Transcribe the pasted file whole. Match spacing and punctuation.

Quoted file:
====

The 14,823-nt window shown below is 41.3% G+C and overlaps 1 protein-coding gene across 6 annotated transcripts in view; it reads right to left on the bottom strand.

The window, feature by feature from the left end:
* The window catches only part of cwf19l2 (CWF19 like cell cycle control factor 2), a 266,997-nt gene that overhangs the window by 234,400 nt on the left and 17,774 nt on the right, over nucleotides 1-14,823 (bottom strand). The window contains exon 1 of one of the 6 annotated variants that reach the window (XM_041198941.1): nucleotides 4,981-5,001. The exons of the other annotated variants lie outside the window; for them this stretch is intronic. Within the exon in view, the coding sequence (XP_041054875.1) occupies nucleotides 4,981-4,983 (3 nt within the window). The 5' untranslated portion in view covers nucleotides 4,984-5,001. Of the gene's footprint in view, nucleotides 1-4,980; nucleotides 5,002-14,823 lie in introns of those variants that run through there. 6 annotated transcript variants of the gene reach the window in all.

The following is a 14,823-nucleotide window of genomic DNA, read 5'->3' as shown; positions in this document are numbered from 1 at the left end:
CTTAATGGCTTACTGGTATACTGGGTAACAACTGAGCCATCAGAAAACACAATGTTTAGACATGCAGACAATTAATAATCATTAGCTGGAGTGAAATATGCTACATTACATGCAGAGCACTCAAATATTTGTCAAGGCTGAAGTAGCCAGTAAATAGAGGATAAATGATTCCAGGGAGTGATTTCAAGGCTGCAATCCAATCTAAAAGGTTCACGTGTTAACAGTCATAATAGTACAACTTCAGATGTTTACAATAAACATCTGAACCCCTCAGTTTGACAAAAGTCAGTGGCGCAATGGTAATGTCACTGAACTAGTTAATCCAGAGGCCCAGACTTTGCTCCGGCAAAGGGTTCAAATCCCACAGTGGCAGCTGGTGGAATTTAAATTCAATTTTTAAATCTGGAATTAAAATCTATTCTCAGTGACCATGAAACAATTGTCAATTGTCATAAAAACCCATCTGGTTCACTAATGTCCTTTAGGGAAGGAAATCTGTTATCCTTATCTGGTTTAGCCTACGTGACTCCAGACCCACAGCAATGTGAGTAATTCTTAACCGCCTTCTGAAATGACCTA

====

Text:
The 14,823-nt window shown below is 41.3% G+C and overlaps 1 protein-coding gene across 6 annotated transcripts in view; it reads right to left on the bottom strand.

The window, feature by feature from the left end:
* The window catches only part of cwf19l2 (CWF19 like cell cycle control factor 2), a 266,997-nt gene that overhangs the window by 234,400 nt on the left and 17,774 nt on the right, over nucleotides 1-14,823 (bottom strand). The window contains exon 1 of one of the 6 annotated variants that reach the window (XM_041198941.1): nucleotides 4,981-5,001. The exons of the other annotated variants lie outside the window; for them this stretch is intronic. Within the exon in view, the coding sequence (XP_041054875.1) occupies nucleotides 4,981-4,983 (3 nt within the window). The 5' untranslated portion in view covers nucleotides 4,984-5,001. Of the gene's footprint in view, nucleotides 1-4,980; nucleotides 5,002-14,823 lie in introns of those variants that run through there. 6 annotated transcript variants of the gene reach the window in all.

The following is a 14,823-nucleotide window of genomic DNA, read 5'->3' as shown; positions in this document are numbered from 1 at the left end:
CTTAATGGCTTACTGGTATACTGGGTAACAACTGAGCCATCAGAAAACACAATGTTTAGACATGCAGACAATTAATAATCATTAGCTGGAGTGAAATATGCTACATTACATGCAGAGCACTCAAATATTTGTCAAGGCTGAAGTAGCCAGTAAATAGAGGATAAATGATTCCAGGGAGTGATTTCAAGGCTGCAATCCAATCTAAAAGGTTCACGTGTTAACAGTCATAATAGTACAACTTCAGATGTTTACAATAAACATCTGAACCCCTCAGTTTGACAAAAGTCAGTGGCGCAATGGTAATGTCACTGAACTAGTTAATCCAGAGGCCCAGACTTTGCTCCGGCAAAGGGTTCAAATCCCACAGTGGCAGCTGGTGGAATTTAAATTCAATTTTTAAATCTGGAATTAAAATCTATTCTCAGTGACCATGAAACAATTGTCAATTGTCATAAAAACCCATCTGGTTCACTAATGTCCTTTAGGGAAGGAAATCTGTTATCCTTATCTGGTTTAGCCTACGTGACTCCAGACCCACAGCAATGTGAGTAATTCTTAACCGCCTTCTGAAATGACCTA